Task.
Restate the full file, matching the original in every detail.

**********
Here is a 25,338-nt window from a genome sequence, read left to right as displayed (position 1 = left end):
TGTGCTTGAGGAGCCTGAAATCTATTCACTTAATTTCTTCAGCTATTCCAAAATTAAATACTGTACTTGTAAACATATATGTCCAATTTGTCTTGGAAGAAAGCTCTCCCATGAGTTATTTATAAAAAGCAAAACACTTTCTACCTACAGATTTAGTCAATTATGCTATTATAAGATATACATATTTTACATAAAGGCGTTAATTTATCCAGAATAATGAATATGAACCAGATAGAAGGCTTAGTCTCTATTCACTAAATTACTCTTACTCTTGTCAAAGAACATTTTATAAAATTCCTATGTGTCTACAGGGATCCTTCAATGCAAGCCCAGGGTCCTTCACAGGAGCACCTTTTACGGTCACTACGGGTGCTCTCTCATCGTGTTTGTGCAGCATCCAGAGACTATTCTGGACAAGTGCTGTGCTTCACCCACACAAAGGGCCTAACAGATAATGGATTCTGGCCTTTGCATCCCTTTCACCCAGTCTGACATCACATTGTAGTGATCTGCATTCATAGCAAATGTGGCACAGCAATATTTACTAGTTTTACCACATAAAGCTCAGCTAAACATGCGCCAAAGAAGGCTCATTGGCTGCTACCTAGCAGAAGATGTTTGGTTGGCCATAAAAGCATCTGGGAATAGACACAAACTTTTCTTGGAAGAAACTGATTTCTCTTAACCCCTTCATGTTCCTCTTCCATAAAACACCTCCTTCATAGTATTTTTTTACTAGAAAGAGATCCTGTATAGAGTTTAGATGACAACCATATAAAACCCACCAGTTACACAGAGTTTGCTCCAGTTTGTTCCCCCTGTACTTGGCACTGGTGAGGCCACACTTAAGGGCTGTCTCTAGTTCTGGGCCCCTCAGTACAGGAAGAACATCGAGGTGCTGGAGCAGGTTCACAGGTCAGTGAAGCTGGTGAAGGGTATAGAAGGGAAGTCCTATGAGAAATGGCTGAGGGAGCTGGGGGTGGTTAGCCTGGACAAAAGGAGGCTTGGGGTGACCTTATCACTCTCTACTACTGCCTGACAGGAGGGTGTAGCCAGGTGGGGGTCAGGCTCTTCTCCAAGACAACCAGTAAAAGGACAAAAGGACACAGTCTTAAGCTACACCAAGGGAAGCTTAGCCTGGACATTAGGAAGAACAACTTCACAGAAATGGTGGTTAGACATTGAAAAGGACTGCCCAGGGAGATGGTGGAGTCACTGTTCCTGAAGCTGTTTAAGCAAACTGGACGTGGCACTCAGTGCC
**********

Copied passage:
Here is a 25,338-nt window from a genome sequence, read left to right as displayed (position 1 = left end):
TGTGCTTGAGGAGCCTGAAATCTATTCACTTAATTTCTTCAGCTATTCCAAAATTAAATACTGTACTTGTAAACATATATGTCCAATTTGTCTTGGAAGAAAGCTCTCCCATGAGTTATTTATAAAAAGCAAAACACTTTCTACCTACAGATTTAGTCAATTATGCTATTATAAGATATACATATTTTACATAAAGGCGTTAATTTATCCAGAATAATGAATATGAACCAGATAGAAGGCTTAGTCTCTATTCACTAAATTACTCTTACTCTTGTCAAAGAACATTTTATAAAATTCCTATGTGTCTACAGGGATCCTTCAATGCAAGCCCAGGGTCCTTCACAGGAGCACCTTTTACGGTCACTACGGGTGCTCTCTCATCGTGTTTGTGCAGCATCCAGAGACTATTCTGGACAAGTGCTGTGCTTCACCCACACAAAGGGCCTAACAGATAATGGATTCTGGCCTTTGCATCCCTTTCACCCAGTCTGACATCACATTGTAGTGATCTGCATTCATAGCAAATGTGGCACAGCAATATTTACTAGTTTTACCACATAAAGCTCAGCTAAACATGCGCCAAAGAAGGCTCATTGGCTGCTACCTAGCAGAAGATGTTTGGTTGGCCATAAAAGCATCTGGGAATAGACACAAACTTTTCTTGGAAGAAACTGATTTCTCTTAACCCCTTCATGTTCCTCTTCCATAAAACACCTCCTTCATAGTATTTTTTTACTAGAAAGAGATCCTGTATAGAGTTTAGATGACAACCATATAAAACCCACCAGTTACACAGAGTTTGCTCCAGTTTGTTCCCCCTGTACTTGGCACTGGTGAGGCCACACTTAAGGGCTGTCTCTAGTTCTGGGCCCCTCAGTACAGGAAGAACATCGAGGTGCTGGAGCAGGTTCACAGGTCAGTGAAGCTGGTGAAGGGTATAGAAGGGAAGTCCTATGAGAAATGGCTGAGGGAGCTGGGGGTGGTTAGCCTGGACAAAAGGAGGCTTGGGGTGACCTTATCACTCTCTACTACTGCCTGACAGGAGGGTGTAGCCAGGTGGGGGTCAGGCTCTTCTCCAAGACAACCAGTAAAAGGACAAAAGGACACAGTCTTAAGCTACACCAAGGGAAGCTTAGCCTGGACATTAGGAAGAACAACTTCACAGAAATGGTGGTTAGACATTGAAAAGGACTGCCCAGGGAGATGGTGGAGTCACTGTTCCTGAAGCTGTTTAAGCAAACTGGACGTGGCACTCAGTGCC